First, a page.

Regional Anesthesia

What is regional anesthesia?

Regional anesthesia makes a specific body part number to pain.

Surgeon performing an ankle nerve block.
 
 

What are the goals of regional anesthesia?

The goals are to make the foot and ankle numb during surgery and relieve pain after surgery. This helps patients to need less medicine during surgery and after surgery.
 

When is regional anesthesia needed?

Numbing medicine may be considered for almost any surgery of the foot and ankle.
 

When should I avoid regional anesthesia?

It is not allowed in patients with certain medical conditions like blood clotting problems or active infections. Some surgeons prefer their patients not have this type of anesthesia. 
 

General Details of the Procedure

Regional anesthesia is given to patients by a medical doctor. The procedure involves injecting medicine or anesthetic near a specific nerve to numb it and the area of the foot and/or ankle that it provides feelings to. A nerve stimulator can be used to locate the nerve and decrease risk of nerve injury.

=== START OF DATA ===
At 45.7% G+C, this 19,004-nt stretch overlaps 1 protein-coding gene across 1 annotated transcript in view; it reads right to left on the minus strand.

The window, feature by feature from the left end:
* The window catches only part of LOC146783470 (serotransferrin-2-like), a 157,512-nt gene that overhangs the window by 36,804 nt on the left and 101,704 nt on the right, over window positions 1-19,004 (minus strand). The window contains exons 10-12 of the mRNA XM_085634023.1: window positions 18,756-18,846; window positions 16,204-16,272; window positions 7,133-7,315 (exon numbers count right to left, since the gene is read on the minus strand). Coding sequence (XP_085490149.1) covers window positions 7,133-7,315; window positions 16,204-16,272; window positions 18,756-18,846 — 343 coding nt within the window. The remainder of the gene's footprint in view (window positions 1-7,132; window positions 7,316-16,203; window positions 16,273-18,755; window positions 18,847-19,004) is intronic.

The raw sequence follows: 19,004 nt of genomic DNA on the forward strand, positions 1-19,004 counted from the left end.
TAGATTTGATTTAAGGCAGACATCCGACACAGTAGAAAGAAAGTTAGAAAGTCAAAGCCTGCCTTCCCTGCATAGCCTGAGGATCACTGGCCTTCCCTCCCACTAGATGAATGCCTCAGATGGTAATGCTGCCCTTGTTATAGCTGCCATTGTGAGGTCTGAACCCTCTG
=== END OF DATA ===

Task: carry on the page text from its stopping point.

Specific Technique

There are several types of nerve blocks. A popliteal nerve block is used to block feeling to the lower leg, foot and ankle. A saphenous nerve block numbs feeling to the inner leg, ankle and foot. An ankle block allows just the foot to be numbed. 
 

What happens after the nerve block?

Nerve blocks usually last between eight to 24 hours.  This helps decrease pain for patients through the first night after surgery.
 

Potential Complications

A potential problem is injury to the nerve. Nerve injury can cause symptoms like tingling, burning or shooting pain in the area of the nerve, or a long-term loss of movement and/or feeling. Using a nerve stimulator decreases the chances of nerve injury. Other risks include infection or bleeding at the injection site.
 

Frequently Asked Questions

Does it hurt to have the block done?
There may be some discomfort with the needle injection. However, many patients can be given medicine to make them sleepy before the block so there is not much discomfort.
 
The American Orthopaedic Foot & Ankle Society (AOFAS) offers information on this site as an educational service. The content of FootCareMD, including text, images and graphics, is for informational purposes only. The content is not intended to substitute for professional medical advice, diagnoses or treatments. If you need medical advice, use the "Find an Orthopaedic Foot & Ankle Surgeon" tool at the top of this page or contact your primary doctor.